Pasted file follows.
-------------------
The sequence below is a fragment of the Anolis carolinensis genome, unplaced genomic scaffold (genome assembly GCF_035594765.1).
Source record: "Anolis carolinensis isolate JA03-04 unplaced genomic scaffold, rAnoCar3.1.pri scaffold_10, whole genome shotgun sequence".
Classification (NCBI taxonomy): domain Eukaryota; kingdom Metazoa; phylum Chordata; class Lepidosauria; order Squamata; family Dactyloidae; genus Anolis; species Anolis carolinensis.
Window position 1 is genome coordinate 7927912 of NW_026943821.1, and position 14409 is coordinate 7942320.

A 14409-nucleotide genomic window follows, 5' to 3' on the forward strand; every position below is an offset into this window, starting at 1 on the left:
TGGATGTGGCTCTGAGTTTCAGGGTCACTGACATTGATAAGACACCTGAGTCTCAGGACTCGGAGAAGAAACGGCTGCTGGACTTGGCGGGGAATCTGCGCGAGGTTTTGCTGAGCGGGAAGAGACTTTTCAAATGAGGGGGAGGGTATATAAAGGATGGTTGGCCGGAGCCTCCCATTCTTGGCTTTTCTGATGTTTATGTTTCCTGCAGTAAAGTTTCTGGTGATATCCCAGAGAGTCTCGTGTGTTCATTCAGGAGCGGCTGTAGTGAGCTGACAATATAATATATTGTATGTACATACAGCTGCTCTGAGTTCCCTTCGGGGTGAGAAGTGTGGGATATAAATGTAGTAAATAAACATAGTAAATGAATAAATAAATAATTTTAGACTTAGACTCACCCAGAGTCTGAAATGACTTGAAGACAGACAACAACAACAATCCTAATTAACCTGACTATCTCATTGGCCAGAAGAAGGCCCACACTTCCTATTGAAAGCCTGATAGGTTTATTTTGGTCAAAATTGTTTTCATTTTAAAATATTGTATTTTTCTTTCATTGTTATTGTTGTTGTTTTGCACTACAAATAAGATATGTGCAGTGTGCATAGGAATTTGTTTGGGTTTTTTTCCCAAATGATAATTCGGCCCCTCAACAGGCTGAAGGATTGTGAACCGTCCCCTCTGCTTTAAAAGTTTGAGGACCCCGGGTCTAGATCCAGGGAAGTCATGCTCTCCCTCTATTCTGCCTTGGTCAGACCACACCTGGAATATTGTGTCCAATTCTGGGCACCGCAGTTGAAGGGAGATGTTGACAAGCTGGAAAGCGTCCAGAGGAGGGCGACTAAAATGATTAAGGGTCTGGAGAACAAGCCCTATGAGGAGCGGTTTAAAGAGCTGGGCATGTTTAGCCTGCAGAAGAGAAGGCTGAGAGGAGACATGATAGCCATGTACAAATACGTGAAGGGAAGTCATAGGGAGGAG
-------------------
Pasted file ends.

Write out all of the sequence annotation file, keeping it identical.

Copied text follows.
The sequence below is a fragment of the Anolis carolinensis genome, unplaced genomic scaffold (genome assembly GCF_035594765.1).
Source record: "Anolis carolinensis isolate JA03-04 unplaced genomic scaffold, rAnoCar3.1.pri scaffold_10, whole genome shotgun sequence".
Classification (NCBI taxonomy): domain Eukaryota; kingdom Metazoa; phylum Chordata; class Lepidosauria; order Squamata; family Dactyloidae; genus Anolis; species Anolis carolinensis.
Window position 1 is genome coordinate 7927912 of NW_026943821.1, and position 14409 is coordinate 7942320.

A 14409-nucleotide genomic window follows, 5' to 3' on the forward strand; every position below is an offset into this window, starting at 1 on the left:
TGGATGTGGCTCTGAGTTTCAGGGTCACTGACATTGATAAGACACCTGAGTCTCAGGACTCGGAGAAGAAACGGCTGCTGGACTTGGCGGGGAATCTGCGCGAGGTTTTGCTGAGCGGGAAGAGACTTTTCAAATGAGGGGGAGGGTATATAAAGGATGGTTGGCCGGAGCCTCCCATTCTTGGCTTTTCTGATGTTTATGTTTCCTGCAGTAAAGTTTCTGGTGATATCCCAGAGAGTCTCGTGTGTTCATTCAGGAGCGGCTGTAGTGAGCTGACAATATAATATATTGTATGTACATACAGCTGCTCTGAGTTCCCTTCGGGGTGAGAAGTGTGGGATATAAATGTAGTAAATAAACATAGTAAATGAATAAATAAATAATTTTAGACTTAGACTCACCCAGAGTCTGAAATGACTTGAAGACAGACAACAACAACAATCCTAATTAACCTGACTATCTCATTGGCCAGAAGAAGGCCCACACTTCCTATTGAAAGCCTGATAGGTTTATTTTGGTCAAAATTGTTTTCATTTTAAAATATTGTATTTTTCTTTCATTGTTATTGTTGTTGTTTTGCACTACAAATAAGATATGTGCAGTGTGCATAGGAATTTGTTTGGGTTTTTTTCCCAAATGATAATTCGGCCCCTCAACAGGCTGAAGGATTGTGAACCGTCCCCTCTGCTTTAAAAGTTTGAGGACCCCGGGTCTAGATCCAGGGAAGTCATGCTCTCCCTCTATTCTGCCTTGGTCAGACCACACCTGGAATATTGTGTCCAATTCTGGGCACCGCAGTTGAAGGGAGATGTTGACAAGCTGGAAAGCGTCCAGAGGAGGGCGACTAAAATGATTAAGGGTCTGGAGAACAAGCCCTATGAGGAGCGGTTTAAAGAGCTGGGCATGTTTAGCCTGCAGAAGAGAAGGCTGAGAGGAGACATGATAGCCATGTACAAATACGTGAAGGGAAGTCATAGGGAGGAG